Heads Roll as the Oil Slick Spreads: Elizabeth Birnbaum Resigns at MMS

Elizabeth Birnbaum resigned as head of the Minerals Management Service Thursday morning Chip Somodevilla / Getty Images

On the same day that engineers are completing the top-kill procedure to stem the flow of oil from the Gulf of Mexico seabed, Washington is executing a top-kill procedure of its own at the Minerals Management Service. Elizabeth Birnbaum, head of the agency that oversees drilling for oil and natural gas, was asked to resign from her post this morning by the Obama administration. She had held the job since 2009 and had overseen the agency during the Deepwater Horizon's drilling ventures.

"Elizabeth Birnbaum is a strong and effective person and leader," Interior Secretary Ken Salazar said in a statement. "She helped break through tough issues including offshore renewable development and helped us take important steps to fix a broken system. She is a good public servant. She resigned today on her own terms and on her own volition. I thank her for her service and wish her the very best."

On Tuesday, a New York Times profile of Birnbaum questioned whether she "is up to the task of remaking the Minerals Management Service, an agency widely recognized as one of the most dysfunctional in government." While her colleagues called her tough and smart, the story said:

Agency scientists and other employees complained that since taking the post in July, Ms. Birnbaum has done almost nothing to fix problems that have plagued the minerals agency for over a decade. She rarely visited the agency's far-flung offices, so few staff members have ever seen her. The same agency managers who during the Bush administration ignored or suppressed scientists' concerns about the safety and environmental risks of some off-shore drilling plans are still there doing the same things, they said.

Salazar was forced to acknowledge the lapses in regulatory oversight by MMS that led to the Deepwater Horizon incident in the gulf. The drilling proposal, as well as the disaster-response plan, contained components that should have been addressed before the rig was allowed to drill more than three miles below sea level, a congressional review revealed this week. The blowout preventer, the five-story-tall piece of equipment used to prevent explosive quantities of gas or oil from surging upward toward the rig, was operating in a state of disrepair and had not undergone inspections, nor had rig operators heeded safety warnings.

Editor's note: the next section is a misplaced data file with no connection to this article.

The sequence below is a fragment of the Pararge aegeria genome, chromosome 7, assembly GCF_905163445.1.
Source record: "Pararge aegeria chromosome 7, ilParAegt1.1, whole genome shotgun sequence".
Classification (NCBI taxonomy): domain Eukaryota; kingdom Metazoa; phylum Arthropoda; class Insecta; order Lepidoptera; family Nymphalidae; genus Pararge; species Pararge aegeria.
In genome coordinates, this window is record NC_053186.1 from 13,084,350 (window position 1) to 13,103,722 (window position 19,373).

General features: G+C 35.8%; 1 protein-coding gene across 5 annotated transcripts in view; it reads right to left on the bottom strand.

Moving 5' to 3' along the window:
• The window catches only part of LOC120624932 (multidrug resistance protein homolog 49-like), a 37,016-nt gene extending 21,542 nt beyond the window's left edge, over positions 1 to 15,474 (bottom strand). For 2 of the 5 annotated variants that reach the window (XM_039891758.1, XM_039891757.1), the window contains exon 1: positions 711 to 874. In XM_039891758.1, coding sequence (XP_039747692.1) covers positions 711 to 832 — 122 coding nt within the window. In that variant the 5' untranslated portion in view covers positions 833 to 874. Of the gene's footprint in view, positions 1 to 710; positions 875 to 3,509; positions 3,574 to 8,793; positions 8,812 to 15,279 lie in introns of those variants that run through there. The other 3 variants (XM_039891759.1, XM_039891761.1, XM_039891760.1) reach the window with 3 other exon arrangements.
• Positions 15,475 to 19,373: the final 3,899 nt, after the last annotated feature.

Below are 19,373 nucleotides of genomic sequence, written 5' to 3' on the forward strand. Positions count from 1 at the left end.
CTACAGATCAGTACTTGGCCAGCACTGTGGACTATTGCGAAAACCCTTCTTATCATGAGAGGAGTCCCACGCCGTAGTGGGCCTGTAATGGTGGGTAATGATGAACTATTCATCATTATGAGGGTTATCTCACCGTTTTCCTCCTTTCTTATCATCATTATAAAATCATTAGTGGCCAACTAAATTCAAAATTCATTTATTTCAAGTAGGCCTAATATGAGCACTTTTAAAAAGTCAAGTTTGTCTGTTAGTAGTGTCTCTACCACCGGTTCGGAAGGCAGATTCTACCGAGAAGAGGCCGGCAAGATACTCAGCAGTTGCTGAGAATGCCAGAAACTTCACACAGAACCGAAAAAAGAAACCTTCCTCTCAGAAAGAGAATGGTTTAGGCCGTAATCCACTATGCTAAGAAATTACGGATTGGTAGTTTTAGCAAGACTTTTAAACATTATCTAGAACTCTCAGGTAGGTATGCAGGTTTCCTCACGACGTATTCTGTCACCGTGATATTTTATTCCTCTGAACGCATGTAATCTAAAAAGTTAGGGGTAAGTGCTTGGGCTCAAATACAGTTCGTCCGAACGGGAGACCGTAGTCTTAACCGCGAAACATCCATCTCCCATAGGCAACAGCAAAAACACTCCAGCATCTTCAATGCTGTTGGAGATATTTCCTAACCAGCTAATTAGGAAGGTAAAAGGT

Salazar had taken an interest in breaking up MMS a week after taking office in January 2009, after an internal department investigation showing that agency officials had engaged in questionable behavior involving drugs and pornography at a satellite office in Louisiana. At that time, Salazar traveled to Lakewood, Colo., to detail plans to tighten ethics standards for the entire Interior Department. But it wasn't until the explosion in the gulf, and the evidence of lax regulation that followed, that Salazar proposed breaking up the agency. The same people who collect revenues for oil leases, he said, shouldn't be the same people charged with regulating the actual drilling.

Such an admission alluded to an institutional breakdown of domestic drilling oversight leading up to the spill. But D.C. is a city where accountability matters, and structural changes don't go nearly as far as a body count. Don't be surprised if Birnbaum is the first of many taken down in the spill's murky wake.

With Chelsea Jack